[0007] It is desirable therefore to produce a cooling system which makes more rapid pressure build-up possible, which can be designed in a space-saving way and with a low pressure drop and which does not lose the system pressure in the event of moderate valve leakage.

[0008] According to an aspect of the present invention, a cooling system for an internal combustion engine mounted in a vehicle comprises a first flow circuit with a pump for circulating coolant via ducts in a cylinder block of the engine and a radiator, the flow circuit being separated from atmospheric pressure, and a second flow circuit comprising a coolant reservoir with a normal pressure which is lower than a pressure in the first flow circuit, and a pump for circulating coolant via a pipeline between units with a cooling requirement and a second radiator, wherein the second flow circuit is connected to the first flow circuit via a one-way valve opening in a direction of the first flow circuit.

[0009] This design of the cooling system can allow the two flow circuits to be optimized individually for different tasks/temperature ranges with advantageous flow resistance. The flow circuit operating with a higher temperature range can be designed to be closed to the atmosphere, so that the pressure build-up in this circuit can take place rapidly. Normal pressure means the pressure which normally arises in the second flow circuit when the engine operates.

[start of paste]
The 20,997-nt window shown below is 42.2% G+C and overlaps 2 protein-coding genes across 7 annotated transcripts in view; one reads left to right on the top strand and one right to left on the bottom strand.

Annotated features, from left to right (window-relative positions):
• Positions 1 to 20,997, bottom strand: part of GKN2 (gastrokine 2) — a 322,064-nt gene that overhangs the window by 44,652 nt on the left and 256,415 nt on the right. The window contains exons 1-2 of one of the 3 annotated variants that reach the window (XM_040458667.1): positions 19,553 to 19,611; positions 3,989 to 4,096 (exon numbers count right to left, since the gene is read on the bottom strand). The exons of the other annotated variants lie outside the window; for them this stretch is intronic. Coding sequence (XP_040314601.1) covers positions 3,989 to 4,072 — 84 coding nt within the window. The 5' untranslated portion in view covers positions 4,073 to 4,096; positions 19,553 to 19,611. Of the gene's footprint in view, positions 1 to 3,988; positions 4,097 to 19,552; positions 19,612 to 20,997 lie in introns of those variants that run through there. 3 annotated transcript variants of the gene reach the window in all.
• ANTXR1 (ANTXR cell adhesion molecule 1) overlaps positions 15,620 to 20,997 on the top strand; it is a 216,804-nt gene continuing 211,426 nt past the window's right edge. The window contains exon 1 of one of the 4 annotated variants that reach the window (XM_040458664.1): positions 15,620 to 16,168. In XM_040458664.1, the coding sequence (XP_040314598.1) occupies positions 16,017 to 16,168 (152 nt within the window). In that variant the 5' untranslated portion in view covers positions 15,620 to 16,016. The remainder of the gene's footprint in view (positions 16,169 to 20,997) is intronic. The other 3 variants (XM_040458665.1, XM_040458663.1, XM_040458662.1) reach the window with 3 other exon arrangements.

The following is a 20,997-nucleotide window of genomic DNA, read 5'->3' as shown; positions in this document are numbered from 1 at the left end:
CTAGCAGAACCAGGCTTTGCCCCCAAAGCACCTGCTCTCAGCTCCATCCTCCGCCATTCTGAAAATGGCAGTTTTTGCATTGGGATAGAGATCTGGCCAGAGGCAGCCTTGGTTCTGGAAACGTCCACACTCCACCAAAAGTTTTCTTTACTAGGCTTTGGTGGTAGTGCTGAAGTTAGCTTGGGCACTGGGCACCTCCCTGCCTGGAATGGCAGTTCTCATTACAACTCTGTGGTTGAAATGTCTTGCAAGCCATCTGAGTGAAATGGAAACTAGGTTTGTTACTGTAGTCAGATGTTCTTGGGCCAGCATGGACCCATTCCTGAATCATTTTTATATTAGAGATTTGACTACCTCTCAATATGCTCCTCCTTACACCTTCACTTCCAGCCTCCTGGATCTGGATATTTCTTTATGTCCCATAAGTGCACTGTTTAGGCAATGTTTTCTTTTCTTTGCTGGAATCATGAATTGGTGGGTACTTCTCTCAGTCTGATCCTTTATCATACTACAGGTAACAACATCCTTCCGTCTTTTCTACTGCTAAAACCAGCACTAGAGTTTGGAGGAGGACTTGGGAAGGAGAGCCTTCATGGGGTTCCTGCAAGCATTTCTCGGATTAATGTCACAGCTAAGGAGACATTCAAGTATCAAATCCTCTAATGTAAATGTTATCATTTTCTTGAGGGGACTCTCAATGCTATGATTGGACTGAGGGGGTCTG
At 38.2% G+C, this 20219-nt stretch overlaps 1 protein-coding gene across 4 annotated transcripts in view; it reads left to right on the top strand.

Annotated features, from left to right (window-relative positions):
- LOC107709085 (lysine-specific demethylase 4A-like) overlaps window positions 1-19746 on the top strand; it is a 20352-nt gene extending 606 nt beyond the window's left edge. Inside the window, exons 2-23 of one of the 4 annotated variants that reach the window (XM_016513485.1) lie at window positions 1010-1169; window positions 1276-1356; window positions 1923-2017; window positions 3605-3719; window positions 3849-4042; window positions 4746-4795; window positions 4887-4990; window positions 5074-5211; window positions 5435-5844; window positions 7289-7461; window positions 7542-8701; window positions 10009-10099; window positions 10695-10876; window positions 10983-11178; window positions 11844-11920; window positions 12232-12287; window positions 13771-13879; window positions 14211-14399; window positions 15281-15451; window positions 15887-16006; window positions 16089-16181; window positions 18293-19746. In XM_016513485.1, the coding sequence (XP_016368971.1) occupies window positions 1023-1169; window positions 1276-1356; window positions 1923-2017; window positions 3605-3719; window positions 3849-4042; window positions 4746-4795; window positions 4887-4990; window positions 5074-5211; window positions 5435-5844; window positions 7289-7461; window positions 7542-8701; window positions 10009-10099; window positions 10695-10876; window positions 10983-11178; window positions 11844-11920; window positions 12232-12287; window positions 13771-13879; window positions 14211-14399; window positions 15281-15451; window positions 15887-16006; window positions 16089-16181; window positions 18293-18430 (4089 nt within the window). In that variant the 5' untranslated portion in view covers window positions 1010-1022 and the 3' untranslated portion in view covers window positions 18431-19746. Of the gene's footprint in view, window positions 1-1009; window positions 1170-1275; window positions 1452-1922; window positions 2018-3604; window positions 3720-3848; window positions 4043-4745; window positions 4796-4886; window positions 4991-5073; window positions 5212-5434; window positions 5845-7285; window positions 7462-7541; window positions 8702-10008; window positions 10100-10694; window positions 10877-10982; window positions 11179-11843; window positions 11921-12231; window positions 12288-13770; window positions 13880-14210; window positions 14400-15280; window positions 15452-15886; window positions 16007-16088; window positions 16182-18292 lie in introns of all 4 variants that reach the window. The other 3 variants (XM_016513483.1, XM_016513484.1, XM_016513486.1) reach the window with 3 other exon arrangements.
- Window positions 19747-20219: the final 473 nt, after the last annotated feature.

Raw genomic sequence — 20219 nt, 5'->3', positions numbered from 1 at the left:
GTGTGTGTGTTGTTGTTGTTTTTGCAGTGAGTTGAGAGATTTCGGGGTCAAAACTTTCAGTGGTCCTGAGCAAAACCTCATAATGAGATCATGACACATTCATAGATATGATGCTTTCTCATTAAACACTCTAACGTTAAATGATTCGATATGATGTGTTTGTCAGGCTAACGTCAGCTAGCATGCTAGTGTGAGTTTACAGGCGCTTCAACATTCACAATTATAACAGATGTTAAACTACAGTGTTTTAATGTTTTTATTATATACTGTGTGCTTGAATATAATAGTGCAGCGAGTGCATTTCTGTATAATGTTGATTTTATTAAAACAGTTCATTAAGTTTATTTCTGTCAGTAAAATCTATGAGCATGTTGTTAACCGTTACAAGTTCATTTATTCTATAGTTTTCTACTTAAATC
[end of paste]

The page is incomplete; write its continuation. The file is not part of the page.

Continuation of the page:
BRIEF DESCRIPTION OF FIGURES

[0010] The invention will be described in greater detail below with reference to illustrative embodiments shown in the accompanying drawings, in which

[0011] FIG. 1 is a diagrammatic sketch which shows a first flow circuit in a cooling system according to the invention,